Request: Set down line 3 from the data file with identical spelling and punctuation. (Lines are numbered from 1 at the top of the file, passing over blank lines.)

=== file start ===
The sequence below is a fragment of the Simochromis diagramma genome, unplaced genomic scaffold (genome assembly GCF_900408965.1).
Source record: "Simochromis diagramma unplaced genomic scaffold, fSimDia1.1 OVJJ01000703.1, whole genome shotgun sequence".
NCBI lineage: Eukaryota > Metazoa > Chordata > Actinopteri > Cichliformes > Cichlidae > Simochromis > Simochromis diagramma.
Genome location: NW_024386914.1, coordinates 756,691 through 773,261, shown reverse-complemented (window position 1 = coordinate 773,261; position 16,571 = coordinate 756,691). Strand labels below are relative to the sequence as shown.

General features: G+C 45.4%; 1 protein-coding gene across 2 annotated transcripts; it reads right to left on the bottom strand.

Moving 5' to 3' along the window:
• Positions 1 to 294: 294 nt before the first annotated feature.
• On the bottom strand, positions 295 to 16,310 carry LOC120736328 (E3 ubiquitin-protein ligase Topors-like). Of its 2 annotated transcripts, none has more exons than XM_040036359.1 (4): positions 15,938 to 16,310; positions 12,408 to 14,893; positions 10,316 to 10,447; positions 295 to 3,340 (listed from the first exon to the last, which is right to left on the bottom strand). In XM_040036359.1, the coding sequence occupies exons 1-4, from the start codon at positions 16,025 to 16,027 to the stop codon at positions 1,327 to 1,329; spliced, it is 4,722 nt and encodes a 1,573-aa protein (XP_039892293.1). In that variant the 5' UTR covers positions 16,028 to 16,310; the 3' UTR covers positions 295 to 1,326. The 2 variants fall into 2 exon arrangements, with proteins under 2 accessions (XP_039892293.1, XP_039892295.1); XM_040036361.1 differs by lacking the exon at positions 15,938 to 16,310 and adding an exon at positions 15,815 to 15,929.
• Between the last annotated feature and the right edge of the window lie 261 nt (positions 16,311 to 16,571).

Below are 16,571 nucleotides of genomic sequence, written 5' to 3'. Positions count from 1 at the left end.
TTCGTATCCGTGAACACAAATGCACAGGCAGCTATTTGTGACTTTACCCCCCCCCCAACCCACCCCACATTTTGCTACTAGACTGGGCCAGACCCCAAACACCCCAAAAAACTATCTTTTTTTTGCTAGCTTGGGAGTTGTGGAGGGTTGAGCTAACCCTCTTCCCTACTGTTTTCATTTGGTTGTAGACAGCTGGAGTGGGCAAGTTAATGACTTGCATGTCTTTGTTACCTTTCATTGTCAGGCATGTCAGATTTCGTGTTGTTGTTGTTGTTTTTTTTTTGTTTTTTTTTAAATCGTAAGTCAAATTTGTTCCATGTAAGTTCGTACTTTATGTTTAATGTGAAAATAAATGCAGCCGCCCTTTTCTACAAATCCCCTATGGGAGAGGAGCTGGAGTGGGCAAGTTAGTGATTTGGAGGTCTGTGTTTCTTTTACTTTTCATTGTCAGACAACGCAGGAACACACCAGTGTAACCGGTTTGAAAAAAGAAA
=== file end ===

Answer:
NCBI lineage: Eukaryota > Metazoa > Chordata > Actinopteri > Cichliformes > Cichlidae > Simochromis > Simochromis diagramma.